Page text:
Well, actually the top ten American essays since 1950, as chosen by Robert Atwan, the founder of The Best American Essays series (latest edition). Atwan says:

I decided to exclude all the great examples of New Journalism—Tom Wolfe, Gay Talese, Michael Herr, and many others can be reserved for another list. I also decided to include only American writers, so such outstanding English-language essayists as Chris Arthur and Tim Robinson are missing, though they have appeared in The Best American Essays series. And I selected essays, not essayists. A list of the top ten essayists since 1950 would feature some different writers.

Some are obvious choices (Baldwin, Mailer, Sontag, Didion), some I wasn’t familiar with, but all look worth reading (and most have links for online reading), so I thought I’d share the bounty.


  1. John Emerson says

    Not a serious criticism, but I have a remarkable dislike for *at least* four authors on that list, starting with Mailer. I guys I’m just essayphobic.

  2. Without clicking any of the links, I can say with some confidence that some of these essays are not notable enough to be included on the list, and other essays, with which I am familiar, should be on the list in their places. Also, the ranking needs to be adjusted in order to comport more fully with my judgment.

  3. Jeffry House says

    I read Susan Sontag’s essay on Camp, which is linked. Amazing to me that there is no mention of the connection of the phenomenon to gay people. Perhaps the repeated reference to Oscar Wilde is intended to alert the cognoscenti.
    It’s a clear example of how social changes can date a piece of writing.

  4. I also decided to include only American writers
    And he probably means just US writers. How provincial to arbitrarily rule out most of the writers in the English language for no reason other than the passport they carry – and then choose Norman Mailer, of all people. Why not call it “Ten Essays I Like From The USA”? That’s all it is. Where would we be without ten-best lists? Is there an overall winner: let’s call it “The Best Essay On Earth”?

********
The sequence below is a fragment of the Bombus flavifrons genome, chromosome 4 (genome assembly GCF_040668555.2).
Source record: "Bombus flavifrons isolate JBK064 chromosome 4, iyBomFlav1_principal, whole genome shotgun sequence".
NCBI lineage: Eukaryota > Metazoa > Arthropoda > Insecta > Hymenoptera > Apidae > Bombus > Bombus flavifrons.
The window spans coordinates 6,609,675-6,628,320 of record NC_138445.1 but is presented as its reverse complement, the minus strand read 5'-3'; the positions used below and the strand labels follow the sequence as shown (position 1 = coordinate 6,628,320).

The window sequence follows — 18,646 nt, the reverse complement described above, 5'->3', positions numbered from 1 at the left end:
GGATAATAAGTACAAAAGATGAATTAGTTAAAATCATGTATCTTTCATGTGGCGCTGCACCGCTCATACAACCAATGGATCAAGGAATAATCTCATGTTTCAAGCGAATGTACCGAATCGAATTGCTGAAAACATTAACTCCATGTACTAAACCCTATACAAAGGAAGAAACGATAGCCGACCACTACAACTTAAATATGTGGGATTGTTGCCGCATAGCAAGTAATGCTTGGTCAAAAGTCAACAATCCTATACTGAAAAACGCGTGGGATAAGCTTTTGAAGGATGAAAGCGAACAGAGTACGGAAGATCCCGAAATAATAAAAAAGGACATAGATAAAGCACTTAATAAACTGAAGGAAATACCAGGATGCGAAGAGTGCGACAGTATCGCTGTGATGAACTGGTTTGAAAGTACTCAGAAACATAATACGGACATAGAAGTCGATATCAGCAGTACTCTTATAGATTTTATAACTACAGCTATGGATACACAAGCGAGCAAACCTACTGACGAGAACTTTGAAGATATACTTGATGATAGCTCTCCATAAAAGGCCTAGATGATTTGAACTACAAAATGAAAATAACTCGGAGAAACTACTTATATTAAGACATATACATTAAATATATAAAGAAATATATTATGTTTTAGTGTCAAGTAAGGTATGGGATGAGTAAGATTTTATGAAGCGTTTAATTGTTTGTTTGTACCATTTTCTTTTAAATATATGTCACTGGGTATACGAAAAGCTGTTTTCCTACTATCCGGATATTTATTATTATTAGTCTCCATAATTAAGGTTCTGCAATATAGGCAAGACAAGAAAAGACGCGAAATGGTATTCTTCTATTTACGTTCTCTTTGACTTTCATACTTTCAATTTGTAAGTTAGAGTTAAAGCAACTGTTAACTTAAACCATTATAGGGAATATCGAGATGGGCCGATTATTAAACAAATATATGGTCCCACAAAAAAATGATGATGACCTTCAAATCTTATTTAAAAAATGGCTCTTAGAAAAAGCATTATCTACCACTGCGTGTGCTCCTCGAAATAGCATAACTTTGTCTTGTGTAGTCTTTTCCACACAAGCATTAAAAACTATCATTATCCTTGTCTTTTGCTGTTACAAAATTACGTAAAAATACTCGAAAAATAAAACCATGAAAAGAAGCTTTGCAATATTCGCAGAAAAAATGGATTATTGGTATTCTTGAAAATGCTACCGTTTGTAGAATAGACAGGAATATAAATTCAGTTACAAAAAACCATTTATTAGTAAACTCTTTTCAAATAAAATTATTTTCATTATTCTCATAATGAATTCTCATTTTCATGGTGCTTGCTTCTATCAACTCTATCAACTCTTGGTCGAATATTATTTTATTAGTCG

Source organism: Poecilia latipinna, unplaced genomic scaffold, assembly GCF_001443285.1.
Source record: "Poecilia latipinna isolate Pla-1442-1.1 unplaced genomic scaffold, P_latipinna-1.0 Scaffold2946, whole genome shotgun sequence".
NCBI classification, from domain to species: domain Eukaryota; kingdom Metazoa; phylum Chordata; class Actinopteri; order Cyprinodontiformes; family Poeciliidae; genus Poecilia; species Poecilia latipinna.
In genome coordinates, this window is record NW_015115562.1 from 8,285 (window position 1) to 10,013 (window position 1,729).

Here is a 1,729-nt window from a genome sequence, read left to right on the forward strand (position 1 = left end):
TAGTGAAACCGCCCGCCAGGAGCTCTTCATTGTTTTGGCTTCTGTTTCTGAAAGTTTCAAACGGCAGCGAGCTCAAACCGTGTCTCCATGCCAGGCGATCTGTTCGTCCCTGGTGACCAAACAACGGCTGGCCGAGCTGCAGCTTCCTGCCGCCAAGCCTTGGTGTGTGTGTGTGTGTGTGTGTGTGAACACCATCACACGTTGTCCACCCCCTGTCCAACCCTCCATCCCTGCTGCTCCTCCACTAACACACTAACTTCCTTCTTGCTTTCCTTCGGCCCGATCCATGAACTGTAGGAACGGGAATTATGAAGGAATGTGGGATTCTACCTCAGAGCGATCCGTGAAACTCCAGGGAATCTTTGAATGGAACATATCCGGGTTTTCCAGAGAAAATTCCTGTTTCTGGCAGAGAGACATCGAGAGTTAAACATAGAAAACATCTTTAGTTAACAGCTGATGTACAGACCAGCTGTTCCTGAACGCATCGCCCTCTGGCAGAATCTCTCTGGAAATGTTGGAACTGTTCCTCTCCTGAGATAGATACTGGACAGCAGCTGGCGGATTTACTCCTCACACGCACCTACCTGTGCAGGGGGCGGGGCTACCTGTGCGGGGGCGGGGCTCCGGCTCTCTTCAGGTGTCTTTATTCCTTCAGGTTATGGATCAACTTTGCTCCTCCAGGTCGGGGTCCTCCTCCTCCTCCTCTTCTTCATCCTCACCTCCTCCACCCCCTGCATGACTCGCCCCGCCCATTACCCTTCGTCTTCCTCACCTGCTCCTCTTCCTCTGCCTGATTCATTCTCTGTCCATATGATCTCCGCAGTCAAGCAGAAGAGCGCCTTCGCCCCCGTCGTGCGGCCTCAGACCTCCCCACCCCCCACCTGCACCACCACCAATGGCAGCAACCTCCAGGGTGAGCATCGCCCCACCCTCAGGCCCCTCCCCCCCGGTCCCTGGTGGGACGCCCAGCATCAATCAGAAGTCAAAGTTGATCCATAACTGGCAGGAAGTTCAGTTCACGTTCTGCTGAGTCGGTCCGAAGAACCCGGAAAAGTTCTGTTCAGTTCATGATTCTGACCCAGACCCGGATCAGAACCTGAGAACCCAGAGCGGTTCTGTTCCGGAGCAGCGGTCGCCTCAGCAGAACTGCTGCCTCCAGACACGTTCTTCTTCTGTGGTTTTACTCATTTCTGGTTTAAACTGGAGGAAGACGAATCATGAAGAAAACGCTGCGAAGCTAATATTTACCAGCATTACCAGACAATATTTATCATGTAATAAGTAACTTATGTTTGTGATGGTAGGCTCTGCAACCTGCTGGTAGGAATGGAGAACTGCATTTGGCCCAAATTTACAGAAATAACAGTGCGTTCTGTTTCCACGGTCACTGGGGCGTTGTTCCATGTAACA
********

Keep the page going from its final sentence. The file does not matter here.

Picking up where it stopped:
5. Here’s a complete set of links, only some of them the same: “Notes of a Native Son”, “The White Negro”, “Notes on ‘Camp'”, “The Search for Marvin Gardens”, “The White Album”, “Total Eclipse”, “Against Joie de Vivre”, “Heaven and Nature” (Google Books, essay is complete, but may be inaccessible outside the U.S. without a proxy), “The Fourth State of Matter”, “Consider The Lobster”.

  6. AJPGOOBTWS: How arbitrary to rule out Sjéra Tomas Sæmundsson just because he was little-known, lived in the 19th century, and wrote in Icelandic!
    Since I haven’t posted this here, though I have in five other places around the web, I’ll let it rip:
    “‘Málin eru höfuðeinkenni þjóðanna — Languages are the chief distinguishing marks of peoples. No people in fact comes into being until it speaks a language of its own; let the languages perish and the peoples perish too, or become different peoples. But that never happens except as the result of oppression and distress.’
    “These are the words of a little-known Icelander of the early nineteenth century, Sjéra Tomas Sæmundsson. He had, of course, primarily in mind the part played by the cultivated Icelandic language, in spite of poverty, lack of power, and insignificant numbers, in keeping the Icelanders in being in desperate times. But the words might as well apply to the Welsh of Wales, who have also loved and cultivated their language for its own sake (not as an aspirant for the ruinous honour of becoming the lingua franca of the world), and who by it and with it maintain their identity.”
    –J.R.R. Tolkien, “English and Welsh”

  7. Hear, hear!

  8. @Jeffry House: Did you give up before point no.50? CTRL-F “homosexual”.

  9. Jeffry House says

    Molly: You are right, it is there!

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